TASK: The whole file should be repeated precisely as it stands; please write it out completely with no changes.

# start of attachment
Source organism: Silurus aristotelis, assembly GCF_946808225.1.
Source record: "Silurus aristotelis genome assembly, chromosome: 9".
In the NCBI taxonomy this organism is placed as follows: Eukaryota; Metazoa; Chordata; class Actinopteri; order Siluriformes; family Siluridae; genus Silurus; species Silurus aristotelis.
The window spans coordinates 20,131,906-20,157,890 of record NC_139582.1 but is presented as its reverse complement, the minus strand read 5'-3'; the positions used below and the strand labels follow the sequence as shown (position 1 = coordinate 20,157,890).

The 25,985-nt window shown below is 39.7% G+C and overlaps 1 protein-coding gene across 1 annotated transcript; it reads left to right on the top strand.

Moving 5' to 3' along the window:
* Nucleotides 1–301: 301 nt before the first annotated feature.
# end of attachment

Source organism: Silurus aristotelis, assembly GCF_946808225.1.
Source record: "Silurus aristotelis genome assembly, chromosome: 9".
In the NCBI taxonomy this organism is placed as follows: Eukaryota; Metazoa; Chordata; class Actinopteri; order Siluriformes; family Siluridae; genus Silurus; species Silurus aristotelis.
The window spans coordinates 20,131,906-20,157,890 of record NC_139582.1 but is presented as its reverse complement, the minus strand read 5'-3'; the positions used below and the strand labels follow the sequence as shown (position 1 = coordinate 20,157,890).

The 25,985-nt window shown below is 39.7% G+C and overlaps 1 protein-coding gene across 1 annotated transcript; it reads left to right on the top strand.

Moving 5' to 3' along the window:
* Nucleotides 1–301: 301 nt before the first annotated feature.